Identifying the Genetic Underpinnings that Drive the Transition of Commensal Yeast Microbes to Opportunistic Pathogens

The unique relationship between humans and commensal microbes is a critical component of human health. Recent studies have shown that this relationship can be altered by the microbial evolution of social behaviors. Biofilms are complex microbial communities that can be found in a variety of environments. The formation of biofilms plays a vital role in driving the virulence of many microbial pathogens that are capable of infecting humans, and has allowed these organisms to survive in hostile environments. In fact, many commensal microbes have evolved into virulent, opportunistic pathogens through this mechanism. Currently, there exist a number of studies on the genetic basis underlying this transition among bacterial species in clinical settings. However, research on the evolution of virulence in medically relevant fungal species is lacking. For my research project, I intend to investigate the genetic underpinnings that result in the transition of a commensal microbe to an opportunistic pathogen by tracking the genomic changes in particular phenotypes that play a role in virulence. Specifically, I will determine whether the genetic variants uncovered in  S. cerevisiae yeast strains isolated in a clinical environment are the same genetic variants that are selected for when virulence evolves de novo in the lab.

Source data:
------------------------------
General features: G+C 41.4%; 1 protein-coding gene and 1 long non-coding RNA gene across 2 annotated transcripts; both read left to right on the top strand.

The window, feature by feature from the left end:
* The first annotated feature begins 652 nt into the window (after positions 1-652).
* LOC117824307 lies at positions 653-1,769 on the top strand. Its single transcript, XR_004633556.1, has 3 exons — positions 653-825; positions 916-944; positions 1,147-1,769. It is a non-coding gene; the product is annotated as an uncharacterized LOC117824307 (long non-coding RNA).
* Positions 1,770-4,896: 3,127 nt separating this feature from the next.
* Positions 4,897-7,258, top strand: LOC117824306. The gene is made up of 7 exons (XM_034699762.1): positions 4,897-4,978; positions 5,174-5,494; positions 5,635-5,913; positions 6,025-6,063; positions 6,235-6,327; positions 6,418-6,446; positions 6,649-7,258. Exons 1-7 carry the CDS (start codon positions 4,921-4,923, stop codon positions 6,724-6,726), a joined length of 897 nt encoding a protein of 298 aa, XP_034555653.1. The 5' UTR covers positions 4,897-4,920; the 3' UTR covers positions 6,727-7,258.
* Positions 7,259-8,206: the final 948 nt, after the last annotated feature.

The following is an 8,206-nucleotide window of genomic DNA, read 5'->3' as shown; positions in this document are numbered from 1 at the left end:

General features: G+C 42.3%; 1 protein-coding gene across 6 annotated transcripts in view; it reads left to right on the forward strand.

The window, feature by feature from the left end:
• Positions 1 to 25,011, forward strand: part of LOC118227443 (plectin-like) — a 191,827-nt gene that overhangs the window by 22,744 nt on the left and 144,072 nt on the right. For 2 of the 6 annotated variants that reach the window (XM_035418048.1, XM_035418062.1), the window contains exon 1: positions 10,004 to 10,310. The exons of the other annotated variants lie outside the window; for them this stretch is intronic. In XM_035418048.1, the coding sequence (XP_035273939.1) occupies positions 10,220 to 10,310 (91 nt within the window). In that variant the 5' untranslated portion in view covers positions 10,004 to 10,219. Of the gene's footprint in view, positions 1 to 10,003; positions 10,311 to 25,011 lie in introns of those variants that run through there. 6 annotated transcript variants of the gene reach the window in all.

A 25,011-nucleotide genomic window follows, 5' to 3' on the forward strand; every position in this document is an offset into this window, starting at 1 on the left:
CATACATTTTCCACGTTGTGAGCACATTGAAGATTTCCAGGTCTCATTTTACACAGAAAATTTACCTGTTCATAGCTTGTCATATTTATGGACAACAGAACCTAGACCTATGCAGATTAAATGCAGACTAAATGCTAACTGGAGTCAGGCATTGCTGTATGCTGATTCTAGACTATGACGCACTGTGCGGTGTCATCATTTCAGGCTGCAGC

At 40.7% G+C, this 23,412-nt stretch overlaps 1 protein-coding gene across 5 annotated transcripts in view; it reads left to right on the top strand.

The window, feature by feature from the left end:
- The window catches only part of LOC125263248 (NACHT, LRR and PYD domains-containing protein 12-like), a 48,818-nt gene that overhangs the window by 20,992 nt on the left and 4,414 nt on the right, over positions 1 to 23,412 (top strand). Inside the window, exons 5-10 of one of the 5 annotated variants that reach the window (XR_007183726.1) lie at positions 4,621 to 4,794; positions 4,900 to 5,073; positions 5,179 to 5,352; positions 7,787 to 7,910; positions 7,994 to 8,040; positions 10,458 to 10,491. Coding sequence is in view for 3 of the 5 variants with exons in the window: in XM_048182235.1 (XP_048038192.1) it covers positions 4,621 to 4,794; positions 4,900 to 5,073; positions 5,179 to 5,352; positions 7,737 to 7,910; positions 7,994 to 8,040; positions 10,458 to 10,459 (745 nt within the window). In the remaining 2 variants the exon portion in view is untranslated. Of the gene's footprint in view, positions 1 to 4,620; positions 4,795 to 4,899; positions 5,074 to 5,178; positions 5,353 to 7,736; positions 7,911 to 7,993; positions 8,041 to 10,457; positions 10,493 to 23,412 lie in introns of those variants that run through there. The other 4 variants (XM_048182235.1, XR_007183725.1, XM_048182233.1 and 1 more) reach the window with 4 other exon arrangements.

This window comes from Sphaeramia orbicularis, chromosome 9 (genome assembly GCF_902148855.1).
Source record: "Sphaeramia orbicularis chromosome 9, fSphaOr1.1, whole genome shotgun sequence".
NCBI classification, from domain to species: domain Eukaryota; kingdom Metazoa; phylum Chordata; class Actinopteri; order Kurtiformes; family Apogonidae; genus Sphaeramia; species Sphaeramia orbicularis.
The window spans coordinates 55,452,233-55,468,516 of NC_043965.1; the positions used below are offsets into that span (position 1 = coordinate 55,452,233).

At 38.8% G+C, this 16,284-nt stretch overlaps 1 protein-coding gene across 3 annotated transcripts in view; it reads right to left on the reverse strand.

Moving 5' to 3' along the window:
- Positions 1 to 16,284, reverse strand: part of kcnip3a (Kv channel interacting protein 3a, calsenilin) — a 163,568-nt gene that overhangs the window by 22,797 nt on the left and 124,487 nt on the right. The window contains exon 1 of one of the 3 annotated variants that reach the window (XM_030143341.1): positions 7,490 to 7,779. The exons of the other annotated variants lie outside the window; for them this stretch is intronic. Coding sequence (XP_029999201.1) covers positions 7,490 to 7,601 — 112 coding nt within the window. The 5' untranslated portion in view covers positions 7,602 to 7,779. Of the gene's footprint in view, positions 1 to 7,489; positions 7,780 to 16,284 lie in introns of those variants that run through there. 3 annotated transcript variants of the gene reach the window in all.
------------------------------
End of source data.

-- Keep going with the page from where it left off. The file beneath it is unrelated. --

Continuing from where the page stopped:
Well-known for its role in the fermentation of food and beverage, Saccharomyces cerevisiae (or, the budding yeast) is a useful model organism for tracking the genetic changes that allow for the transition to pathogenicity in fungal species. S. cerevisiae is capable of forming biofilms and adhering to each other and various surfaces. It is an emerging opportunistic pathogen and its biofilms have all the hallmark characteristics that reside in fungal biofilms. Furthermore, S. cerevisiae can be easily manipulated, and can be derived from numerous ecological and geographical niches, allowing for an abundance of genetic and phenotypic diversity. The particular phenotypes of S. cerevisiae that my project will focus on are the abilities to adhere to plastic and form biofilms in liquid culture, which have been previously revealed to be important mechanisms for opportunistic pathogenicity.

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